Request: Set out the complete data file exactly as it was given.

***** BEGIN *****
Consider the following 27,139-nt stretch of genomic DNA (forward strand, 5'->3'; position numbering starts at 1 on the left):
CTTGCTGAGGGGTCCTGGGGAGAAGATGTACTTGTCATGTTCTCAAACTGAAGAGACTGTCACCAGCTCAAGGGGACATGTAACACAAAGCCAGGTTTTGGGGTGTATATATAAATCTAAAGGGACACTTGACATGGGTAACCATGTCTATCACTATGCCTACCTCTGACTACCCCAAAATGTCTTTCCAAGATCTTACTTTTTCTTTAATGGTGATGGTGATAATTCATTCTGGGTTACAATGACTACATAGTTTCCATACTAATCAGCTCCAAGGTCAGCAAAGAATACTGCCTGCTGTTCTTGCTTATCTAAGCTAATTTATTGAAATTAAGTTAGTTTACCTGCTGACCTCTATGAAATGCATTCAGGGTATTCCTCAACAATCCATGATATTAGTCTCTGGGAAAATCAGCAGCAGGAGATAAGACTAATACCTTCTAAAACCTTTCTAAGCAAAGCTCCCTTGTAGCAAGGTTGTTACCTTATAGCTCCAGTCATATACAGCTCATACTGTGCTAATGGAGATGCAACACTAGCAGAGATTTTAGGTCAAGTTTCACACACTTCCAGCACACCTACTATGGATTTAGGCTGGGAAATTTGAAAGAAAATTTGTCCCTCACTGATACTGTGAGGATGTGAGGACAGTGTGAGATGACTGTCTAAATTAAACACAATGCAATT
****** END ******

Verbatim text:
Consider the following 27,139-nt stretch of genomic DNA (forward strand, 5'->3'; position numbering starts at 1 on the left):
CTTGCTGAGGGGTCCTGGGGAGAAGATGTACTTGTCATGTTCTCAAACTGAAGAGACTGTCACCAGCTCAAGGGGACATGTAACACAAAGCCAGGTTTTGGGGTGTATATATAAATCTAAAGGGACACTTGACATGGGTAACCATGTCTATCACTATGCCTACCTCTGACTACCCCAAAATGTCTTTCCAAGATCTTACTTTTTCTTTAATGGTGATGGTGATAATTCATTCTGGGTTACAATGACTACATAGTTTCCATACTAATCAGCTCCAAGGTCAGCAAAGAATACTGCCTGCTGTTCTTGCTTATCTAAGCTAATTTATTGAAATTAAGTTAGTTTACCTGCTGACCTCTATGAAATGCATTCAGGGTATTCCTCAACAATCCATGATATTAGTCTCTGGGAAAATCAGCAGCAGGAGATAAGACTAATACCTTCTAAAACCTTTCTAAGCAAAGCTCCCTTGTAGCAAGGTTGTTACCTTATAGCTCCAGTCATATACAGCTCATACTGTGCTAATGGAGATGCAACACTAGCAGAGATTTTAGGTCAAGTTTCACACACTTCCAGCACACCTACTATGGATTTAGGCTGGGAAATTTGAAAGAAAATTTGTCCCTCACTGATACTGTGAGGATGTGAGGACAGTGTGAGATGACTGTCTAAATTAAACACAATGCAATT